Association of placental concentrations of phenolic endocrine disrupting chemicals with cognitive functioning in preschool children from the Environment and Childhood (INMA) Project

Int J Hyg Environ Health. 2020 Sep;230:113597. doi: 10.1016/j.ijheh.2020.113597. Epub 2020 Aug 11.

Abstract

Developmental exposure to bisphenol A (BPA) and other phenolic endocrine disrupting chemicals (EDCs) may affect child neurodevelopment, but data on the effects of prenatal exposure to phenols on cognitive function remain sparse. Our aim was to examine the association of placental concentrations of several phenolic EDCs, including BPA, parabens (PBs), and benzophenones (BzPs), with cognitive development in preschool children from the Environment and Childhood (INMA) Project in Spain. Concentrations of BPA, four PBs (methylparaben [MePB], ethylparaben [EtPB], propylparaben [PrPB], and butylparaben [BuPB]), and six BzPs (BzP-1, BzP-2, BzP-3, BzP-6, BzP-8, and 4-hydroxybenzophenone [4-OH-BzP]) were measured in 490 placenta samples randomly selected from five INMA cohorts collected between 2000 and 2008. Neuropsychological assessment of cognitive and motor function was performed with the McCarthy Scales of Children's Abilities (MSCA) at the age of 4-5 years. Associations were assessed in a sub-sample of 191 mother-child pairs using linear and logistic regression models adjusted for confounding factors. PB compounds were detected in more than 71% of placentas, BPA in 62%, 4-OH-BzP in 50%, and the remaining BzPs in <9% of the samples. Because of the low detection frequency of BzP compounds, only 4-OH-BzP was included in the exposure-outcome analyses. After adjustment for confounders, BPA was associated with greater odds of scoring lower (below the 20th percentile) in the verbal (third vs. first exposure tertile: odds ratio [OR] = 2.78, 95% confidence interval [CI] = 1.00; 5.81, p-trend = 0.05) and gross motor (detected vs. undetected: OR = 1.75, 95%CI = 1.06; 9.29) areas, and these associations were only significant for boys. Regarding PB compounds, PrPB was associated with lower scores in memory (detected vs. undetected: β = -4.96, 95%CI = -9.54; -0.31), span memory (OR = 2.50, 95%CI = 0.95; 6.92 and 2.71, 95%CI = 0.97; 6.64, respectively for second and third tertiles, p-trend = 0.03), and motor function (β = -5.15, 95%CI = -9.26; -0.01 for third vs. first exposure tertile, p-trend = 0.04). EtPB and total PBs concentrations in the second tertile were also associated with poorer visual function of posterior cortex and worse quantitative performance, respectively, but linear trends were not statistically significant. The associations of BPA and PrPB with poorer verbal, memory, and motor skills are novel observations that warrant further attention. Larger prospective studies are required to confirm whether prenatal exposure to BPA and other phenolic EDCs is associated with impaired cognitive development.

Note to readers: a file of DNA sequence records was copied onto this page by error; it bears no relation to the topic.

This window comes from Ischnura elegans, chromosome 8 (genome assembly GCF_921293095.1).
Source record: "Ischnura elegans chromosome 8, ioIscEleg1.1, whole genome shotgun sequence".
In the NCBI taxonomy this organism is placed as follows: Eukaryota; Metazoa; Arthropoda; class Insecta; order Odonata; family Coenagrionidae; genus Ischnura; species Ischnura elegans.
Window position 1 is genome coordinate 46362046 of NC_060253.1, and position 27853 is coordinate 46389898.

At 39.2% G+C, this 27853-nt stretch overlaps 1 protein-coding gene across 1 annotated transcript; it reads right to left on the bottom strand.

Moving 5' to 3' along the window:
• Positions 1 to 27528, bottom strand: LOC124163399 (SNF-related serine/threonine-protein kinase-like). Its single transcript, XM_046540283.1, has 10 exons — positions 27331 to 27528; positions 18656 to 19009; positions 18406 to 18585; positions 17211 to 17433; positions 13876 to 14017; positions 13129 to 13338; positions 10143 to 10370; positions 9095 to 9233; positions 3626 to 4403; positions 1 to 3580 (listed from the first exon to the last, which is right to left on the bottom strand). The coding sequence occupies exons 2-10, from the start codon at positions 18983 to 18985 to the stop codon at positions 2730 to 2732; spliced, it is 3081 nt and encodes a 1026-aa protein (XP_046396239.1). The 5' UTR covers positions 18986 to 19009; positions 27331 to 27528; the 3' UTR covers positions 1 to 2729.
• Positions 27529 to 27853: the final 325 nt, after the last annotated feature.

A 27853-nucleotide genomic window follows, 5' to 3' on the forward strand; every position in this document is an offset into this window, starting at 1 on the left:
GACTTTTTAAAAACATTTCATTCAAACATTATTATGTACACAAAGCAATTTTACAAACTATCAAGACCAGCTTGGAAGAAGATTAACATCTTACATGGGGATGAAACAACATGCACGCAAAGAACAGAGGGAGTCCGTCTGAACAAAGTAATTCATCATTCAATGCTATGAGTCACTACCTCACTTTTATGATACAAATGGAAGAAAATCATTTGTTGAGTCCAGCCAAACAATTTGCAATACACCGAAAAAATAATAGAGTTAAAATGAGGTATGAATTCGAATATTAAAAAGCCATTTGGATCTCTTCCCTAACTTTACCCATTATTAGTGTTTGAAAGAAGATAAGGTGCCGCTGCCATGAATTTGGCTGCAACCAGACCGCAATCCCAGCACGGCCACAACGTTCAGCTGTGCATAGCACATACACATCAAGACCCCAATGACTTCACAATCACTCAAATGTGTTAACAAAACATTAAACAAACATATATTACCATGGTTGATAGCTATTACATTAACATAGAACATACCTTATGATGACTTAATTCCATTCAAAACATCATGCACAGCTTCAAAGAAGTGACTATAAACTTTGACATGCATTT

Keywords: Bisphenol A (BPA); Cognitive development; Parabens; Phenols; Placenta.

Publication types

  • Research Support, Non-U.S. Gov't

MeSH terms

  • Benzhydryl Compounds
  • Child
  • Child, Preschool
  • Cognition
  • Endocrine Disruptors*
  • Female
  • Humans
  • Male
  • Neuropsychological Tests
  • Phenols
  • Placenta
  • Pregnancy

Substances

  • Benzhydryl Compounds
  • Endocrine Disruptors
  • Phenols